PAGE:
After two tragic crashes involving their 737 MAX commercial airliner, Boeing Co. (NYSE: BA) is scrambling to calm panicked investors. More damaging headlines hit the presses early this morning, as President Trump signed an emergency order to ground all 737 MAX jets in the United States – completing the worldwide ban on Boeing’s newest plane.
Their new jetliner, which was created to meet the rising demand for international air travel, also initially helped Boeing assert a dominant position over rival Airbus SE. After making several deals overseas a few months ago, BA quickly became the most valuable stock on the Dow, and the top U.S. exporter in terms of total sales.
In short, the 737 MAX looked like a massive success for the company before the recent crashes and was (up until now) their most popular plane by a wide margin – as evidenced by orders for over 5,000 of the new jets.
But sadly, in the wake of what’s happened, it looks like most of that new revenue could vanish. Only 370 of the planes have actually entered service, and much of the recent optimism from investors came from future business, not the jets that have already been built.
Before the crashes, BA shares were on an absolute tear, driven by the assumption that Boeing’s slew of new orders would eventually be filled.
But now that the President and the FAA won’t let 737 MAXs fly, Boeing could face an even bigger obstacle:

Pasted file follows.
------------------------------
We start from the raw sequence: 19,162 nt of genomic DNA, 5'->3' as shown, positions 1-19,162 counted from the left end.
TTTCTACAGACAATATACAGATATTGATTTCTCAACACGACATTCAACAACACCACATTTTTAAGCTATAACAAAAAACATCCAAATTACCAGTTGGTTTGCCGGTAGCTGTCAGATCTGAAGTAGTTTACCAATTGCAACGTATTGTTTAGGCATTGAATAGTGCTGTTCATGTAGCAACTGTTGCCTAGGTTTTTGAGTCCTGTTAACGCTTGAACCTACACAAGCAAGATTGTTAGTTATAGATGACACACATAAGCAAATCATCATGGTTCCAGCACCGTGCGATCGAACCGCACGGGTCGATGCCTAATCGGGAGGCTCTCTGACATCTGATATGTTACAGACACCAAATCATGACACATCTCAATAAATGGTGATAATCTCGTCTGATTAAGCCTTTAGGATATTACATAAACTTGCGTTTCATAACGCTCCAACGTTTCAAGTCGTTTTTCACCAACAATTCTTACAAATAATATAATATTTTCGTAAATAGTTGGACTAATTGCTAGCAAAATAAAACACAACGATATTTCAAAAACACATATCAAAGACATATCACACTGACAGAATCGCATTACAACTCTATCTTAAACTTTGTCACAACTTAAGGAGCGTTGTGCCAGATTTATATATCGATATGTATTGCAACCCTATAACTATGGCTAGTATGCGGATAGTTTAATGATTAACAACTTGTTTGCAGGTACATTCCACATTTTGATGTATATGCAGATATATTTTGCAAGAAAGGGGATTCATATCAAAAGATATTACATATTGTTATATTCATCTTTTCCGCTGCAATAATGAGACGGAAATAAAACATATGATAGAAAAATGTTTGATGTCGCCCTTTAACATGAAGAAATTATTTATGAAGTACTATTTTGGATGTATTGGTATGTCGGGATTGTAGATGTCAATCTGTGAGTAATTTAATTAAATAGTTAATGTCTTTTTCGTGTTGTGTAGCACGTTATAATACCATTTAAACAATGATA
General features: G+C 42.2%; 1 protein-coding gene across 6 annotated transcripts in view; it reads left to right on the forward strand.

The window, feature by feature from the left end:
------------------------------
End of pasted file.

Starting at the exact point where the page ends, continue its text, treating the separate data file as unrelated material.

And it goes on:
737-caused logjams at Boeing facilities.
Remember, they were trying to fill a massive number of orders, and their efforts to do so will likely hinder the company’s ability to deliver their other planes to customers around the world.
And even though the 737 MAX was supposed to be their new flagship jetliner, it seems some investors forgot that Boeing still builds other planes. The production inefficiencies caused by the FAA’s sanctions could bite into company revenues severely all on their own, independent of the costs associated with fixing the 737 MAX’s safety issues – which, by the way, are estimated to cost $1 million to $2 million per plane.
If customers still want their 5,000 jets after this fiasco, the preventative maintenance alone could cost Boeing $5 billion at best, $10 billion at worst. The company made almost $20 billion last year in profits – which is nothing to scoff at – but if their estimates are correct, then resolving the 737 MAX’s problems could have a huge impact on their financials for 2019.
Fundamentally-inclined investors and Wall Street analysts would likely butcher the company come earnings season unless Dennis Muilenburg, Boeing’s CEO, manages to pull a rabbit out of his hat in the form of some truly inspiring guidance.
And as bad as that scenario sounds, the alternative could be even worse if customers decide to cancel their 737 MAX orders outright.
Customer deposits for the 737 helped push Boeing revenues over $100 billion for 2018, and while repairs on the planes would be expensive, lost revenue from scorned buyers could hurt the company even more.
Thankfully, though, even in the midst of Boeing’s misery, there’s still a silver lining for airline investors looking to shift their funds out of BA while remaining in the sector. Back in December, 2017, Delta Airlines (NYSE: DAL) made the controversial decision to buy 100 Airbus SE jets, turning down Boeing’s 737 MAX offering – which at the time was deemed the “plane of the future”.
And though delays for the 737-carrying airlines will likely delay Delta flights as well, in the end, DAL shares won’t feel nearly as much pain simply because they don’t fly a plane that’s been grounded worldwide.
Will Boeing recover from this mess eventually? It certainly seems possible, if not probable, but until they start making some serious company-wide reforms, it might be worth staying away from BA for the time being.